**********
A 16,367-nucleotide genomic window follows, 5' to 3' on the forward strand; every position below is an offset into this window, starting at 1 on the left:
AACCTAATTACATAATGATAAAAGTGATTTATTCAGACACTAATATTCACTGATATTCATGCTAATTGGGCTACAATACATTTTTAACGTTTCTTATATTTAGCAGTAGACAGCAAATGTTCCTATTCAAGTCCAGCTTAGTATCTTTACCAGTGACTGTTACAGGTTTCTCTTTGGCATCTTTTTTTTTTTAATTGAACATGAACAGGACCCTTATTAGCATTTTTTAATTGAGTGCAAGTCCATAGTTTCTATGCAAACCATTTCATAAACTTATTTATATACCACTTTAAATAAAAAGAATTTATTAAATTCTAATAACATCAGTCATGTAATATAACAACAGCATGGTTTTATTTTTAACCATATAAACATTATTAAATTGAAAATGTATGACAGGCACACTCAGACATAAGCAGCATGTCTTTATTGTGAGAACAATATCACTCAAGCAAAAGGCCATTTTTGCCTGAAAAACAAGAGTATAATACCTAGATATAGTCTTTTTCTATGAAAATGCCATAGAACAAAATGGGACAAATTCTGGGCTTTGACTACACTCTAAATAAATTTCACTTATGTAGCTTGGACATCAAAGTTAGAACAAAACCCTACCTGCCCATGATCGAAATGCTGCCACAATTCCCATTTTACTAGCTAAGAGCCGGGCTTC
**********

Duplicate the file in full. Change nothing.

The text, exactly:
A 16,367-nucleotide genomic window follows, 5' to 3' on the forward strand; every position below is an offset into this window, starting at 1 on the left:
AACCTAATTACATAATGATAAAAGTGATTTATTCAGACACTAATATTCACTGATATTCATGCTAATTGGGCTACAATACATTTTTAACGTTTCTTATATTTAGCAGTAGACAGCAAATGTTCCTATTCAAGTCCAGCTTAGTATCTTTACCAGTGACTGTTACAGGTTTCTCTTTGGCATCTTTTTTTTTTTAATTGAACATGAACAGGACCCTTATTAGCATTTTTTAATTGAGTGCAAGTCCATAGTTTCTATGCAAACCATTTCATAAACTTATTTATATACCACTTTAAATAAAAAGAATTTATTAAATTCTAATAACATCAGTCATGTAATATAACAACAGCATGGTTTTATTTTTAACCATATAAACATTATTAAATTGAAAATGTATGACAGGCACACTCAGACATAAGCAGCATGTCTTTATTGTGAGAACAATATCACTCAAGCAAAAGGCCATTTTTGCCTGAAAAACAAGAGTATAATACCTAGATATAGTCTTTTTCTATGAAAATGCCATAGAACAAAATGGGACAAATTCTGGGCTTTGACTACACTCTAAATAAATTTCACTTATGTAGCTTGGACATCAAAGTTAGAACAAAACCCTACCTGCCCATGATCGAAATGCTGCCACAATTCCCATTTTACTAGCTAAGAGCCGGGCTTC